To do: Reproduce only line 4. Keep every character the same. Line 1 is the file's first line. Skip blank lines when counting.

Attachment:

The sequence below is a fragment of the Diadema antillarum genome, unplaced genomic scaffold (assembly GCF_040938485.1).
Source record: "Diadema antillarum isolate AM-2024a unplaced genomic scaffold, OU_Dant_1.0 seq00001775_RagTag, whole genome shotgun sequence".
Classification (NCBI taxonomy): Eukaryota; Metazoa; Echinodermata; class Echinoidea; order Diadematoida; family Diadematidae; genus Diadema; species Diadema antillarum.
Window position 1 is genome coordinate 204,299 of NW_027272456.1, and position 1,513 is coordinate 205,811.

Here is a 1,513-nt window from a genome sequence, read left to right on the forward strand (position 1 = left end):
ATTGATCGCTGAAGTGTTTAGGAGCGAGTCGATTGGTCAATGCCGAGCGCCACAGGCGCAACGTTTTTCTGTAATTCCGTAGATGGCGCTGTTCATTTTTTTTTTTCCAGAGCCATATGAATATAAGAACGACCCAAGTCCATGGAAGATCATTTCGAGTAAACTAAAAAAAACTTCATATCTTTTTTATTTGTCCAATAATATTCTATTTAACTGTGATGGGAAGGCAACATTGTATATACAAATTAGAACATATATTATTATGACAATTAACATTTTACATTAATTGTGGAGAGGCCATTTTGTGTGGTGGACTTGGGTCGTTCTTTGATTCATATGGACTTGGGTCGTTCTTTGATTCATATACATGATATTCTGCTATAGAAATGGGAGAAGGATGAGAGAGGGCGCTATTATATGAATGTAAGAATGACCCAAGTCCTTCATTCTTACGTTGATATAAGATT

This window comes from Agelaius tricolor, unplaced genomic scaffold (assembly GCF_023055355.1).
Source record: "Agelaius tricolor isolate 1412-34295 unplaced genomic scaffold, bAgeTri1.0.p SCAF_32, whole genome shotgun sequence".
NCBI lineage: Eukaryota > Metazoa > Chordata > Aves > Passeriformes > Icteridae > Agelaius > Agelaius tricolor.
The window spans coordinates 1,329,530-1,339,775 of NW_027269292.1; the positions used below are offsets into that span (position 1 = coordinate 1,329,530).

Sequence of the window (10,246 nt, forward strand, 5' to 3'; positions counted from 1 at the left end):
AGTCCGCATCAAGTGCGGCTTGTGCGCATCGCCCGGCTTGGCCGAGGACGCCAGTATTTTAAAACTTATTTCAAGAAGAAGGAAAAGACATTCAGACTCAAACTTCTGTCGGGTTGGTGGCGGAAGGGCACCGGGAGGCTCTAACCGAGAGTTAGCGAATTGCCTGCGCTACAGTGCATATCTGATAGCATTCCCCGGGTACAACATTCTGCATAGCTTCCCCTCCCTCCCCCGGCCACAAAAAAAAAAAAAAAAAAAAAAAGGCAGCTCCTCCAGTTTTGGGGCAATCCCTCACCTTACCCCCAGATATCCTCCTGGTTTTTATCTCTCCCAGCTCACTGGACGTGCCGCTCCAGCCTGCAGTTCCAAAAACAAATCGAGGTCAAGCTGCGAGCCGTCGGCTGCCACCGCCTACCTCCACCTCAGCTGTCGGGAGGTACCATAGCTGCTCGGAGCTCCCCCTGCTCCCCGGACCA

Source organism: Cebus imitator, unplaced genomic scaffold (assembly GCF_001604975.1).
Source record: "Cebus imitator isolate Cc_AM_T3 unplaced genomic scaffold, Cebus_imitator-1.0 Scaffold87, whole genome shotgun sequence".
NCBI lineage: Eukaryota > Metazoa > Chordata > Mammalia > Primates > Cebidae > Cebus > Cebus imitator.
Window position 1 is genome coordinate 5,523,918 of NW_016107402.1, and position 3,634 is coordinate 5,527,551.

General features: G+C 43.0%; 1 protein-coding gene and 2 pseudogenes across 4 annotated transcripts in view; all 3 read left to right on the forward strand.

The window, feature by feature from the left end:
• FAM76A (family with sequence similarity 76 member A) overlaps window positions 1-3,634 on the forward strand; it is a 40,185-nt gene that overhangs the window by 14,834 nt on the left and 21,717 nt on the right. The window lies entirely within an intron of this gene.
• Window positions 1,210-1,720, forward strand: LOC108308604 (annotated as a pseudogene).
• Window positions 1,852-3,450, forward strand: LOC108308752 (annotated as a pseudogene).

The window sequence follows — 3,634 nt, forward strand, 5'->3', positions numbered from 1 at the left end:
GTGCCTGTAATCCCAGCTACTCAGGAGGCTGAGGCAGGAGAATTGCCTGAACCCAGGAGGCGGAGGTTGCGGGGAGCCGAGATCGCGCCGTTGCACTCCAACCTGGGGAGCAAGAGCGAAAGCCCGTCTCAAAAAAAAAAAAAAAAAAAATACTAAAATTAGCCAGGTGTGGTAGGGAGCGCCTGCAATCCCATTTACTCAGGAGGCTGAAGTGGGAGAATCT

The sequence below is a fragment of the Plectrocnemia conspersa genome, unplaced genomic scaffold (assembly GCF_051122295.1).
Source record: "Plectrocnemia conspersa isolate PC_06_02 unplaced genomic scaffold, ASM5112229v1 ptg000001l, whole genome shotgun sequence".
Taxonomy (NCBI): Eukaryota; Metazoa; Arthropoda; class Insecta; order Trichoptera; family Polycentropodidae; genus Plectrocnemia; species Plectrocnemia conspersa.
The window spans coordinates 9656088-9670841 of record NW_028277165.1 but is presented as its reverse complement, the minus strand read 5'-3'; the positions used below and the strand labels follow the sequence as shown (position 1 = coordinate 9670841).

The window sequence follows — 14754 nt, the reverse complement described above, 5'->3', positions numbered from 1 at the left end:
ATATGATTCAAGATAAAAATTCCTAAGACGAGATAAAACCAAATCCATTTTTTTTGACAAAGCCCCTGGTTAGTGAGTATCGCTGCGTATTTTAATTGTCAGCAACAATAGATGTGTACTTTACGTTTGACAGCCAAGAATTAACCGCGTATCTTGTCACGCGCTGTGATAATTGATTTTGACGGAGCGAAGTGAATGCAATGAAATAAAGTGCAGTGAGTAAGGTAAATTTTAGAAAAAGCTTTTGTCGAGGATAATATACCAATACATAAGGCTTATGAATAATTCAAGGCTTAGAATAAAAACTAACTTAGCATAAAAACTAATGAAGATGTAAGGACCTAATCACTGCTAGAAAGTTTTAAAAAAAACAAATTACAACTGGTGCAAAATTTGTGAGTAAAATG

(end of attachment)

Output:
Window position 1 is genome coordinate 204,299 of NW_027272456.1, and position 1,513 is coordinate 205,811.